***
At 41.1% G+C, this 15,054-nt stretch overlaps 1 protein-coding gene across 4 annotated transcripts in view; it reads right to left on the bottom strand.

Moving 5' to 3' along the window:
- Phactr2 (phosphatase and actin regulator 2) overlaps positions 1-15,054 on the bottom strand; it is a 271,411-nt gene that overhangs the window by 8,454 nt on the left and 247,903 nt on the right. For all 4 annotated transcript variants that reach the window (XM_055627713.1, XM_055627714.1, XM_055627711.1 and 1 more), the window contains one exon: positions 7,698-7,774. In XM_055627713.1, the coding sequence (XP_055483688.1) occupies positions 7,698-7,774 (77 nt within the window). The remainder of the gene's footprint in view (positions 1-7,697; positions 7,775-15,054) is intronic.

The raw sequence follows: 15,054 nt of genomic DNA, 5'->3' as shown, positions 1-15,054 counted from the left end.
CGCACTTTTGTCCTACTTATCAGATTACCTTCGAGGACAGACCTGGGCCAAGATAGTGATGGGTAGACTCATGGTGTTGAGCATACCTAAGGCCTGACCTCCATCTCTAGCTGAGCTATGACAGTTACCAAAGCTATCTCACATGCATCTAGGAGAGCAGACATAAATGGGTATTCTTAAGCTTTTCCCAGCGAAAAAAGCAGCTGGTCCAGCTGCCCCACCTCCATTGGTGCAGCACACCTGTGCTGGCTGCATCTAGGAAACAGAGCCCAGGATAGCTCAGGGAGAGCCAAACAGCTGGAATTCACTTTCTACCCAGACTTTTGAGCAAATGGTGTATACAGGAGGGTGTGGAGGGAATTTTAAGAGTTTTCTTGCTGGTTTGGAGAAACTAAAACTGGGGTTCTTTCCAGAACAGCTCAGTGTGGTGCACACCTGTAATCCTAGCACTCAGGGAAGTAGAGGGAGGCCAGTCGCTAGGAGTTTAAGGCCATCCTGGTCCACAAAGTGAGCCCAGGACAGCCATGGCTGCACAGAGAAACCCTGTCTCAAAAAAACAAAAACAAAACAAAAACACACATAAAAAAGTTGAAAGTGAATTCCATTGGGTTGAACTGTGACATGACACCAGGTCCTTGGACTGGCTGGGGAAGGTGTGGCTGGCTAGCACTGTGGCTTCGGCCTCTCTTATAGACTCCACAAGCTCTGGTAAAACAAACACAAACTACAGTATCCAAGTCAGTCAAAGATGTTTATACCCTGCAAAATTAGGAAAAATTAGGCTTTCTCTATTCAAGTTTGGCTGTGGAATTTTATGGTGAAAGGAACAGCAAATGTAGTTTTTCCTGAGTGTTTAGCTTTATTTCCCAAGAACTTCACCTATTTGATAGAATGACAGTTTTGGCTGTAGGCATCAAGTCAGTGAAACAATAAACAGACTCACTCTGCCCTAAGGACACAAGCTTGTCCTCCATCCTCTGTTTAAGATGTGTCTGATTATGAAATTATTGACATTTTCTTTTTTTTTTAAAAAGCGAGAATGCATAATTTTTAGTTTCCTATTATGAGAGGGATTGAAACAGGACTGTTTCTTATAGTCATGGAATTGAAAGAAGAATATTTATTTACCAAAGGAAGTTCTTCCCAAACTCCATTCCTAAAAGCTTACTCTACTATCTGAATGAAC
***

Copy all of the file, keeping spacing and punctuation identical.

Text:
At 41.1% G+C, this 15,054-nt stretch overlaps 1 protein-coding gene across 4 annotated transcripts in view; it reads right to left on the bottom strand.

Moving 5' to 3' along the window:
- Phactr2 (phosphatase and actin regulator 2) overlaps positions 1-15,054 on the bottom strand; it is a 271,411-nt gene that overhangs the window by 8,454 nt on the left and 247,903 nt on the right. For all 4 annotated transcript variants that reach the window (XM_055627713.1, XM_055627714.1, XM_055627711.1 and 1 more), the window contains one exon: positions 7,698-7,774. In XM_055627713.1, the coding sequence (XP_055483688.1) occupies positions 7,698-7,774 (77 nt within the window). The remainder of the gene's footprint in view (positions 1-7,697; positions 7,775-15,054) is intronic.

The raw sequence follows: 15,054 nt of genomic DNA, 5'->3' as shown, positions 1-15,054 counted from the left end.
CGCACTTTTGTCCTACTTATCAGATTACCTTCGAGGACAGACCTGGGCCAAGATAGTGATGGGTAGACTCATGGTGTTGAGCATACCTAAGGCCTGACCTCCATCTCTAGCTGAGCTATGACAGTTACCAAAGCTATCTCACATGCATCTAGGAGAGCAGACATAAATGGGTATTCTTAAGCTTTTCCCAGCGAAAAAAGCAGCTGGTCCAGCTGCCCCACCTCCATTGGTGCAGCACACCTGTGCTGGCTGCATCTAGGAAACAGAGCCCAGGATAGCTCAGGGAGAGCCAAACAGCTGGAATTCACTTTCTACCCAGACTTTTGAGCAAATGGTGTATACAGGAGGGTGTGGAGGGAATTTTAAGAGTTTTCTTGCTGGTTTGGAGAAACTAAAACTGGGGTTCTTTCCAGAACAGCTCAGTGTGGTGCACACCTGTAATCCTAGCACTCAGGGAAGTAGAGGGAGGCCAGTCGCTAGGAGTTTAAGGCCATCCTGGTCCACAAAGTGAGCCCAGGACAGCCATGGCTGCACAGAGAAACCCTGTCTCAAAAAAACAAAAACAAAACAAAAACACACATAAAAAAGTTGAAAGTGAATTCCATTGGGTTGAACTGTGACATGACACCAGGTCCTTGGACTGGCTGGGGAAGGTGTGGCTGGCTAGCACTGTGGCTTCGGCCTCTCTTATAGACTCCACAAGCTCTGGTAAAACAAACACAAACTACAGTATCCAAGTCAGTCAAAGATGTTTATACCCTGCAAAATTAGGAAAAATTAGGCTTTCTCTATTCAAGTTTGGCTGTGGAATTTTATGGTGAAAGGAACAGCAAATGTAGTTTTTCCTGAGTGTTTAGCTTTATTTCCCAAGAACTTCACCTATTTGATAGAATGACAGTTTTGGCTGTAGGCATCAAGTCAGTGAAACAATAAACAGACTCACTCTGCCCTAAGGACACAAGCTTGTCCTCCATCCTCTGTTTAAGATGTGTCTGATTATGAAATTATTGACATTTTCTTTTTTTTTTAAAAAGCGAGAATGCATAATTTTTAGTTTCCTATTATGAGAGGGATTGAAACAGGACTGTTTCTTATAGTCATGGAATTGAAAGAAGAATATTTATTTACCAAAGGAAGTTCTTCCCAAACTCCATTCCTAAAAGCTTACTCTACTATCTGAATGAAC